The stats in the article are sales shares too which are only measured in a given quarter, which is why 3 million represents over 7%. Android tablets are starting to pick up the pace as they are selling at little to no profit. It's the only way they're able to sell - if they were within $50 of the price of an iPad, nobody would even give them a second glance. When they are $130 or more cheaper, it's a better option to people who aren't too fussy about the quality and just want something to read a few books on. You can see that even with the vastly lower price, there's still very few people interested in any particular model.
I have another theory. These companies pick some mythical market share number percentages. They then wait for Apple to release their results. They then fill in the blanks for the other OSes. Had Apple sold 30% less iPads, Android would have also sold 30% fewer units.
post #46 of 129
Quote:
Originally Posted by majjo View Post

From my experience here in the San Francisco bay area, that seems to be relatively close to my experience. There has been an uptick in iPads since the mini though.

In Phoenix metro it is closer to 90-95%.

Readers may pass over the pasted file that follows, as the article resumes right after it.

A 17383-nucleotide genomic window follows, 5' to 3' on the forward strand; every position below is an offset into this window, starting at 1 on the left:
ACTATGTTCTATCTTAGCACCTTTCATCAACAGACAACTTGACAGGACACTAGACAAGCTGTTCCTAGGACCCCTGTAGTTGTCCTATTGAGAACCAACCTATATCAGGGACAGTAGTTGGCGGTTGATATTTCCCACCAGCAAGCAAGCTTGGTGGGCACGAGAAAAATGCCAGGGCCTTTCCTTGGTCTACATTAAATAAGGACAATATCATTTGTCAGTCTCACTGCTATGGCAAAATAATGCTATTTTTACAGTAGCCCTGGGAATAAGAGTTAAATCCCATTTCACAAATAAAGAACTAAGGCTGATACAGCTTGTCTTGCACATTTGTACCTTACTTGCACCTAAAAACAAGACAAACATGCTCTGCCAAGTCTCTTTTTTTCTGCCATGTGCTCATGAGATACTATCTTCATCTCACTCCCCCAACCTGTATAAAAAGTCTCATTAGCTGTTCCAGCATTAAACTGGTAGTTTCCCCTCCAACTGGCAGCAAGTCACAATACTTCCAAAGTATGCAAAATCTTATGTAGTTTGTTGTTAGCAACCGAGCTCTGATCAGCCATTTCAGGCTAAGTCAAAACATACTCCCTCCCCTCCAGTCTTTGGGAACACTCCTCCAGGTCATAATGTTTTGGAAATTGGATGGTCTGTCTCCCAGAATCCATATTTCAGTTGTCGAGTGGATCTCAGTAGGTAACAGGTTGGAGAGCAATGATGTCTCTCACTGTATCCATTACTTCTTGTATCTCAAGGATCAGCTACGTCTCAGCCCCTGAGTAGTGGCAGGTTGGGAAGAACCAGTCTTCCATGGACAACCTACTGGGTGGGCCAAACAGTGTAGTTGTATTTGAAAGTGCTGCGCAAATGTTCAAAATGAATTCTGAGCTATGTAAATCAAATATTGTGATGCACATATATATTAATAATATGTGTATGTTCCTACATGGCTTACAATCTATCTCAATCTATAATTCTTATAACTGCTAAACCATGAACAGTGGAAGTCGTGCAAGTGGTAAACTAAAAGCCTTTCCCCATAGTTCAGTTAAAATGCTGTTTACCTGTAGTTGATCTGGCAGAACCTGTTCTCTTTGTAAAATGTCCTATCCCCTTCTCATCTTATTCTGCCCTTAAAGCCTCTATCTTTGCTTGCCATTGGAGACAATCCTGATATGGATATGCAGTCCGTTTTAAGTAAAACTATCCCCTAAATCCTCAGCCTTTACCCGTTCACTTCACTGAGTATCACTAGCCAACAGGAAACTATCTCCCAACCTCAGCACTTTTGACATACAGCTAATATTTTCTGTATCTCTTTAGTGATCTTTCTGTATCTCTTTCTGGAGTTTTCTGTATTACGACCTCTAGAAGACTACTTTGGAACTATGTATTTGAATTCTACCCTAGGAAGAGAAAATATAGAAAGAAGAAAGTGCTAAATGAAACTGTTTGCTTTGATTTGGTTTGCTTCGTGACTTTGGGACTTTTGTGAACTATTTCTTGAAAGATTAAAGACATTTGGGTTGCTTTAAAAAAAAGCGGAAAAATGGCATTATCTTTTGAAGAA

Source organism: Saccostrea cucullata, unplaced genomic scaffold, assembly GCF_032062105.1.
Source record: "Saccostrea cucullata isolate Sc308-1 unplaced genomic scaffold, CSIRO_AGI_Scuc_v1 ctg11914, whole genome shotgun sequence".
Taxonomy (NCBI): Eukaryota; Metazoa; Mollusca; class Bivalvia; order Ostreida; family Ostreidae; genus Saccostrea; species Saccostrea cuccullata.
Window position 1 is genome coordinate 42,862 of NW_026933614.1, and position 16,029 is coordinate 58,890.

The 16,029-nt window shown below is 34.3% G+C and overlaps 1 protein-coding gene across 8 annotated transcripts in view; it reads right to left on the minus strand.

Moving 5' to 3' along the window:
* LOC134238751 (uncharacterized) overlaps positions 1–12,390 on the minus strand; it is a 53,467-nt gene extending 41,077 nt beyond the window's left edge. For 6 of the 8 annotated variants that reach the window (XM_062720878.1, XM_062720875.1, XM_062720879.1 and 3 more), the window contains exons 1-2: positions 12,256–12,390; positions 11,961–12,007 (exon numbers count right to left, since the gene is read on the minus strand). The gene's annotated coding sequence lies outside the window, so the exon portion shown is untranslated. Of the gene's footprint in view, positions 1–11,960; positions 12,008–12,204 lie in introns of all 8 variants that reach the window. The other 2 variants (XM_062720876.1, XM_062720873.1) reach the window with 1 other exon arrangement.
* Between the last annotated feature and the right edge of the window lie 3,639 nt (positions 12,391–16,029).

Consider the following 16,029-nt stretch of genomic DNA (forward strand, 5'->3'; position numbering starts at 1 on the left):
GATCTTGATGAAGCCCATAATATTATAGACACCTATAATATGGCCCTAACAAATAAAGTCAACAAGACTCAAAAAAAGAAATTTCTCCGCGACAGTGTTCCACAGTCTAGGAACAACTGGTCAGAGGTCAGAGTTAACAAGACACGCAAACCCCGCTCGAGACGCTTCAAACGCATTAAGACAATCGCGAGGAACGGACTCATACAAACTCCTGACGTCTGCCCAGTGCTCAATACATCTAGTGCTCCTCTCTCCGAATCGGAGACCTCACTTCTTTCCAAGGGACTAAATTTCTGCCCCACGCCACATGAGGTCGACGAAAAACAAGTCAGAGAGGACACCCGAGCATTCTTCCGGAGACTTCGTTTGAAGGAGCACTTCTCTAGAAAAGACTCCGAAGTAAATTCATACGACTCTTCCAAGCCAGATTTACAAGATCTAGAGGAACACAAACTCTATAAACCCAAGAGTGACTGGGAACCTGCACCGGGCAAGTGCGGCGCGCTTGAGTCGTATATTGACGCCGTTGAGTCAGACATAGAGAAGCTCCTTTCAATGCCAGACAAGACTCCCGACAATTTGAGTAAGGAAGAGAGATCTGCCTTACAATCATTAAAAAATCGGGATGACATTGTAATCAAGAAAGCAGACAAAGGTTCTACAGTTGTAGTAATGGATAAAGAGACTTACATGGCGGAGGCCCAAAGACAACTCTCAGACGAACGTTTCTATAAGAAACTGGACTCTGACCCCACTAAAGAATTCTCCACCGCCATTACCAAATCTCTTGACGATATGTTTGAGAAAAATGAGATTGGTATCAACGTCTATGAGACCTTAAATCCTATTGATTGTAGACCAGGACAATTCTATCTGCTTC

post #47 of 129
Quote:
Originally Posted by Everett Ruess View Post


No just too deeply vested in Apple products and stocks 1smile.gif It's like a Chevy/Ford or Lakers/Celtics thing, like you, we have chosen our team & like what we know.

 

Sometimes pragmatism is a good course.  Corporations rise and fall, make good products and bad, going down with a sinking ship (for instance, holding Apple stock from 700+ back down to 400) doesn't prove anything.  

post #48 of 129
Quote:
Originally Posted by rhyde View Post

Android "tablets" include a lot of Kindles. That's where those numbers come from...

As the Kindle doesn't include Google Play it is not an Android tablet, please provide proof to backup your claim
post #49 of 129
Quote:
Originally Posted by extremeskater View Post

Okay honest question. Why would retailers continue to take shipments if the product was not selling? Why would a manufacture continue to put money into a product that wasn't selling? So on some level shipments have to mean something.

The whole idea of a manufacturer is to go into full production of a product; the do not manufacture to order. It then becomes marketing's job to get that mass of merchandise out into the stores. They do that in a number of ways, here's a short list:
1. Offer delayed payment options of up to a year after receiving shipment. Usually more like 90 days.

2. Offer free promotional materials, such as advertising credits, display furniture, and staff training, if the store buys into the whole program.

3. Offer special pricing for the introductory period.